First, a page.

Chanced upon Heng Heng Kueh — a new kueh kiosk that seems to have sprouted up at the 3838 Eating House coffeeshop at Blk 269B Queen Street just across the road from Bugis+. The coffeeshop also houses quite a few notable tenants, this would include New Rong Liang Ge Cantonese Roast 新榮亮閣港式燒臘炖湯, Grandfather Food Empire Bak Chor Mee, and Eleven Fingers (Eu Kee) Scissors Curry Rice amongst other stalls. Occupying just a small booth in the middle of the coffeeshop, Heng Heng Kueh is just a kiosk retailing various types of kueh-kueh; the brand claims that it has been established since 1975, though it does seem that they probably had been through a phase of re-branding considering how the brand now seems to use a cat throughout their signages and packaging even. Heng Heng Kueh does offer quite a good variety of kueh at their stall despite its size; one would be able to find items like the Ondeh-Ondeh, Kueh Salat and Kueh Lapis — all of which being their signature items, while other offerings spotted at the stall includes Glutinous Rice, Ang Ku Kueh, Kueh Sago, Custard Sweet Corn and many more. Each box does come with random four-digit numerals printed beside the cat that is labelled on the packaging of the kueh-kueh; not sure if these were meant to be “lucky numbers” but definitely a fun and unique touch indeed.

We were actually pretty satisfied with what we have decided to go for, but if there was one item out of the three that we have tried that stood out and that if it must not be the Ondeh-Ondeh, then that would be the Kueh Salat. Retailed in a box of two pieces, these Kueh Salat would be one of the best ones which we have had in recent times. What we really liked about the Kueh Salat was the consistent texture between the two elements — usually the glutinous rice layer would often carry a firm texture that outrightly contrasts again the pandan mouse layer above it; here, we found that the smooth pandan mousse transitions nicely to the glutinous rice which provided a soft, sticky texture without being too dense nor sticking to the teeth. The glutinous rice also provides quite a decent contrast in terms of flavour to the pandan mousse; a subtle savouriness against that fragrance of the pandan mousse that is almost akin to that of a very lightly sweetened kaya — nothing too outrageously sweet, whilst leaving no nasty aftertaste at the back of the tongue even as one finishes the Kueh Salat. Overall, a Kueh Salat which was very easy to eat and speaks very much by itself.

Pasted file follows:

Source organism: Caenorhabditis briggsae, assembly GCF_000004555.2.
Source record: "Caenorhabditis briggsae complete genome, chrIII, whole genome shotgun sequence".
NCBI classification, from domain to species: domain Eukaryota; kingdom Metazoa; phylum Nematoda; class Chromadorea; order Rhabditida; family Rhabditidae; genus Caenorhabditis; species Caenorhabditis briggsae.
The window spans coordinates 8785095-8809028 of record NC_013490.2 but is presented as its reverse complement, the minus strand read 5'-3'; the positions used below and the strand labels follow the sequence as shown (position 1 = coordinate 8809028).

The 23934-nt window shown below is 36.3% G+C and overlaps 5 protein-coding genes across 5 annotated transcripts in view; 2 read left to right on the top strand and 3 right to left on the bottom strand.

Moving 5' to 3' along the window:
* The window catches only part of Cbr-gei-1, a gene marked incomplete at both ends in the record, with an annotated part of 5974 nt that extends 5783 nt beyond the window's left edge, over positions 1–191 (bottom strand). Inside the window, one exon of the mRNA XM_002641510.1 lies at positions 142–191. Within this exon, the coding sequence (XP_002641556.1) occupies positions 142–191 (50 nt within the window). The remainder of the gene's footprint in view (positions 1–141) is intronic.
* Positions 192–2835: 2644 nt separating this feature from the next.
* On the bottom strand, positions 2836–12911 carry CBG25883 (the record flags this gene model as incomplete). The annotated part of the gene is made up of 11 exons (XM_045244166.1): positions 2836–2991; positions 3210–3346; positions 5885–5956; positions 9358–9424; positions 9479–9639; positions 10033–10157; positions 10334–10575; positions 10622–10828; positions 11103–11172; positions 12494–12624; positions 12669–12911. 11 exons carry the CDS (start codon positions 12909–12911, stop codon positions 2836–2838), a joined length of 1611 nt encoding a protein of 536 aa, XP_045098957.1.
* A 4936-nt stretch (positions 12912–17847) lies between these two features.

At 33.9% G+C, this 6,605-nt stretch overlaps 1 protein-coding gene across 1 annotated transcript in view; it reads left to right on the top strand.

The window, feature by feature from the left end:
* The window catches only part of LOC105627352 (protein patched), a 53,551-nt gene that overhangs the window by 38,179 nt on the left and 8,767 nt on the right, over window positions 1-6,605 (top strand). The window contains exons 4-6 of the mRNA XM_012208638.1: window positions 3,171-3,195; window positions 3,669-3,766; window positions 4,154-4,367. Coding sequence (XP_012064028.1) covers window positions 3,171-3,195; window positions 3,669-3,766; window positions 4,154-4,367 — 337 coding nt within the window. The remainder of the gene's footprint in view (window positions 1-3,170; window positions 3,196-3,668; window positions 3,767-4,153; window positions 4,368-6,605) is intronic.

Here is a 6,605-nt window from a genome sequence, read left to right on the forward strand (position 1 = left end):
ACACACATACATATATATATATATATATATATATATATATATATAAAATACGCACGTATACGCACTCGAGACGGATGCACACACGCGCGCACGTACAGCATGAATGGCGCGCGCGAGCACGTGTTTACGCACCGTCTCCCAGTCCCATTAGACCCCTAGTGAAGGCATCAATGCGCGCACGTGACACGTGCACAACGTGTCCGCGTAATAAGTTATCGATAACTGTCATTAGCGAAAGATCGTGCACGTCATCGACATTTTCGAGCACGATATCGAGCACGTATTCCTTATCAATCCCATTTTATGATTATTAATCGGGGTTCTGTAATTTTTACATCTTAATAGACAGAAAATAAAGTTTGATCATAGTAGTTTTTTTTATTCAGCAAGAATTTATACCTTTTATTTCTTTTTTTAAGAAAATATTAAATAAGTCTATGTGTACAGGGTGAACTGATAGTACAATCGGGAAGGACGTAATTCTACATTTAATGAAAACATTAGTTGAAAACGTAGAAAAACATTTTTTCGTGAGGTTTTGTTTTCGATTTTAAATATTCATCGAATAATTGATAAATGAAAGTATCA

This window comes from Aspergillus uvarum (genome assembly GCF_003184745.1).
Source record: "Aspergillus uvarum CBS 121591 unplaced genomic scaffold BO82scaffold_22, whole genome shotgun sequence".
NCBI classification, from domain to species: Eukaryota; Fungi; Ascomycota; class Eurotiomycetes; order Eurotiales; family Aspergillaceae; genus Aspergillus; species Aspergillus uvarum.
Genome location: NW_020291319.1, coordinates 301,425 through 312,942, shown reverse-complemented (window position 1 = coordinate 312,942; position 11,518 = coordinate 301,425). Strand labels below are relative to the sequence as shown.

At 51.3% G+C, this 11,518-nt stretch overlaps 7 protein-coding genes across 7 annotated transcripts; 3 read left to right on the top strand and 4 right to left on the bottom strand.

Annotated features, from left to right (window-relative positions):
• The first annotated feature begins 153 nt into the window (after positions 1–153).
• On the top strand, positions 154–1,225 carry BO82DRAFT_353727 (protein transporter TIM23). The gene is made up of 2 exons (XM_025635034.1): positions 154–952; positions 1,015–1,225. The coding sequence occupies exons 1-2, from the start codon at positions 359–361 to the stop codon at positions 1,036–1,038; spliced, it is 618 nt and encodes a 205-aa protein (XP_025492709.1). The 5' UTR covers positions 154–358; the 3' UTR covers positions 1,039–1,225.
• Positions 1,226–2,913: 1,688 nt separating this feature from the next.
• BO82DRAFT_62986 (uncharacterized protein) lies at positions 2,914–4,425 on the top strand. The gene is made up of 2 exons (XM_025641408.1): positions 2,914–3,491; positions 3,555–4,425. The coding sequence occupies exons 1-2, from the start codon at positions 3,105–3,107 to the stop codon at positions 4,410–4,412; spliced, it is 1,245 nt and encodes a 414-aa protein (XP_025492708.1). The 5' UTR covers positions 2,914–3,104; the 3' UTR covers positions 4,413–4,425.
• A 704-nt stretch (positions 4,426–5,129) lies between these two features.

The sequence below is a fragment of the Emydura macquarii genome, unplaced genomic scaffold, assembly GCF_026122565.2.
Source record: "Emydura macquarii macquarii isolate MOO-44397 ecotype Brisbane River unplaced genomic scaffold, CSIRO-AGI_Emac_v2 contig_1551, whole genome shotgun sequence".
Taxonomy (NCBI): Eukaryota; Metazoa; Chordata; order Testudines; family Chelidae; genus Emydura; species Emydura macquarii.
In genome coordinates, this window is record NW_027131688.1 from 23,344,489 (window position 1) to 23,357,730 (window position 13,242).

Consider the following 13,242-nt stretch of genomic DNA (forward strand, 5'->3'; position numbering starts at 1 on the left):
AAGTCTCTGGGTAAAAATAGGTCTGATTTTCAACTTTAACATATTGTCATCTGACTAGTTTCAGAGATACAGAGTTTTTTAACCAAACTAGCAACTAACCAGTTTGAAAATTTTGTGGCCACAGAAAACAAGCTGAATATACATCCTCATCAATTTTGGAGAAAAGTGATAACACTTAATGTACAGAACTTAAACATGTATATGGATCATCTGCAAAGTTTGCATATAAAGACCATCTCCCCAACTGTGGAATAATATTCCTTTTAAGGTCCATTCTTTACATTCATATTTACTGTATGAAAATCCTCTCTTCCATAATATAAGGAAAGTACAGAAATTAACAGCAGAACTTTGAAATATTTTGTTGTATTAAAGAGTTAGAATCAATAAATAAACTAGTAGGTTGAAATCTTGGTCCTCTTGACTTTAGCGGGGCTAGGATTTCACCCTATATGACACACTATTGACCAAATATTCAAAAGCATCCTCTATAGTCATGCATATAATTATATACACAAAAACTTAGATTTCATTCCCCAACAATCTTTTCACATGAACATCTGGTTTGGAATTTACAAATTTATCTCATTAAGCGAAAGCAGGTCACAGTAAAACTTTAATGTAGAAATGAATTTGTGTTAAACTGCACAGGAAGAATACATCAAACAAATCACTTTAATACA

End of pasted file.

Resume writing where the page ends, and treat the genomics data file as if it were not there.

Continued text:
Having tried the Kueh Sago and the Ondeh-Ondeh, there wasn’t a single kueh-kueh which we have had from Heng Heng Kueh that we didn’t like — the Ondeh-Ondeh would be that crowd pleaser with its firm exterior that provides a firm chew, whilst the insides was well filled with Gula Melaka that eagerly bursts out of the kueh when one chews upon it; the Ondeh-Ondeh being so well-filled within that one is bound to get their hands dirty if it is being consumed in anything but a single mouthful. The only qualm for the Ondeh-Ondeh would be how the filling lacked the grated Gula Melaka that some may yearn for which would have created a textural contrast with an additional crunch amidst the molten, liquified Gula Melaka in comes with. The Kueh Sago on the other hand was yet another item with a play on textures; these rectangular blocks of kueh-kueh come rolled with desiccated coconut on the exterior, while they were more firm and chewy than that of the Kueh Kosui — again, not overly sweet and absolutely delightful to have. With such delectable kueh-kueh being offered, it would be difficult for us not to land our hands on a pack of their kueh-kueh the next time we pass by the area; definitely looking forward to give their other items like the Kueh Kosui and Ubi Kayu a try some time soon!

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